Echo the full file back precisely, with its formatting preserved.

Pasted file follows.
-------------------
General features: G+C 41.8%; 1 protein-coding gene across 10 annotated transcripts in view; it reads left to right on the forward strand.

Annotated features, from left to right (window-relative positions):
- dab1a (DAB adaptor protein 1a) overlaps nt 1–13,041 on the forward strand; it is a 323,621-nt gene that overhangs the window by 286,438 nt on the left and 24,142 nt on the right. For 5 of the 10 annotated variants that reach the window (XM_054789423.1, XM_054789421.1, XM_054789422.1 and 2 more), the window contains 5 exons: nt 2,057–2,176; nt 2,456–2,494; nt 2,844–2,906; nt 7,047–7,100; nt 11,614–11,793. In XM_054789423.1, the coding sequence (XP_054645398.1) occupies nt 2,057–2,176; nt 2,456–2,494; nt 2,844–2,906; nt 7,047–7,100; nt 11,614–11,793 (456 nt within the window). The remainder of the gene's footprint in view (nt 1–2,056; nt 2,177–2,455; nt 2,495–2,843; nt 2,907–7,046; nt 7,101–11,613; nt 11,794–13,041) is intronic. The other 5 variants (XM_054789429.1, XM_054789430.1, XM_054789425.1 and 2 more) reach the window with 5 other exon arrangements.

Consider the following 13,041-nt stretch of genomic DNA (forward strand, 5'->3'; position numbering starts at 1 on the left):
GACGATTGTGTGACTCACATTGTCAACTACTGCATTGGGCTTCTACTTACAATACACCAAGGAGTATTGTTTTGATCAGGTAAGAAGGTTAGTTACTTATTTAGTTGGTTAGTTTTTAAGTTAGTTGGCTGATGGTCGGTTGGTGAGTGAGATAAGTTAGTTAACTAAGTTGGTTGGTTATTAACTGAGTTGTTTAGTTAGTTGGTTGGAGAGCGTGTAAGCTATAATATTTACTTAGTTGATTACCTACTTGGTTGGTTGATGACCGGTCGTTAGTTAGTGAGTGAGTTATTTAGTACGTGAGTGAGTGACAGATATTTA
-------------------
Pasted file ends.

General features: G+C 41.8%; 1 protein-coding gene across 10 annotated transcripts in view; it reads left to right on the forward strand.

Annotated features, from left to right (window-relative positions):
- dab1a (DAB adaptor protein 1a) overlaps nt 1–13,041 on the forward strand; it is a 323,621-nt gene that overhangs the window by 286,438 nt on the left and 24,142 nt on the right. For 5 of the 10 annotated variants that reach the window (XM_054789423.1, XM_054789421.1, XM_054789422.1 and 2 more), the window contains 5 exons: nt 2,057–2,176; nt 2,456–2,494; nt 2,844–2,906; nt 7,047–7,100; nt 11,614–11,793. In XM_054789423.1, the coding sequence (XP_054645398.1) occupies nt 2,057–2,176; nt 2,456–2,494; nt 2,844–2,906; nt 7,047–7,100; nt 11,614–11,793 (456 nt within the window). The remainder of the gene's footprint in view (nt 1–2,056; nt 2,177–2,455; nt 2,495–2,843; nt 2,907–7,046; nt 7,101–11,613; nt 11,794–13,041) is intronic. The other 5 variants (XM_054789429.1, XM_054789430.1, XM_054789425.1 and 2 more) reach the window with 5 other exon arrangements.

Consider the following 13,041-nt stretch of genomic DNA (forward strand, 5'->3'; position numbering starts at 1 on the left):
GACGATTGTGTGACTCACATTGTCAACTACTGCATTGGGCTTCTACTTACAATACACCAAGGAGTATTGTTTTGATCAGGTAAGAAGGTTAGTTACTTATTTAGTTGGTTAGTTTTTAAGTTAGTTGGCTGATGGTCGGTTGGTGAGTGAGATAAGTTAGTTAACTAAGTTGGTTGGTTATTAACTGAGTTGTTTAGTTAGTTGGTTGGAGAGCGTGTAAGCTATAATATTTACTTAGTTGATTACCTACTTGGTTGGTTGATGACCGGTCGTTAGTTAGTGAGTGAGTTATTTAGTACGTGAGTGAGTGACAGATATTTA